State and local government retirement systems had nearly $3 trillion in assets at the end of last year, according to a brief released this month by the National Association of State Retirement Administrators and the National Council on Teacher Retirement. That was a 35 percent increase since the funds collectively bottomed out at the end of March 2009.
A joint press release by the two pro-defined benefits organizations says that "recent plan redesign efforts underway in virtually every state" and higher median returns of about 13 percent in 2010, help explain the increase.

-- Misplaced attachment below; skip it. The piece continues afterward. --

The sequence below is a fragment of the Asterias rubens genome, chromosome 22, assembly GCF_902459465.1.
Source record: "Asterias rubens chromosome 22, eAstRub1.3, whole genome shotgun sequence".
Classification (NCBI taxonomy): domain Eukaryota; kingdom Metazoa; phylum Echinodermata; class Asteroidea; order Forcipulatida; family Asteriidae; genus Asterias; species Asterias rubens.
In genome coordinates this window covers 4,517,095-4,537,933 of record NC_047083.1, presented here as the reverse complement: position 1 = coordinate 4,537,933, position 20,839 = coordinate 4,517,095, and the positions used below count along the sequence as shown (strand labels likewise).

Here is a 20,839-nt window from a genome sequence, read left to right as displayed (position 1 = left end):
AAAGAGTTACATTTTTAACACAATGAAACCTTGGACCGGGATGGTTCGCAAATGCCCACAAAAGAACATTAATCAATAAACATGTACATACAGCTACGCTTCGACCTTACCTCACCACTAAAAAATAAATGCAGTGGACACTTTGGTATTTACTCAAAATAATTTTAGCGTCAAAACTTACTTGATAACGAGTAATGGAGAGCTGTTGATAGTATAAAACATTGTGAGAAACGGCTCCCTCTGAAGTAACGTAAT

The release quotes a blast from Keith Brainard, NASRA's research director, aimed at public pension critics who use older numbers: "Discussions of pension funding should use these more recent figures instead of depressed asset values that are no longer accurate. Out-of-date numbers create misleading impressions about the true financial condition of public pension plans and their state and local government sponsors."
Data cherry picking was one criticism that Treasurer Bill Lockyer leveled last month at the controversial Little Hoover Commission pension report.Strong Investment Gains and Legislative Changes Speeding Public Pension Recovery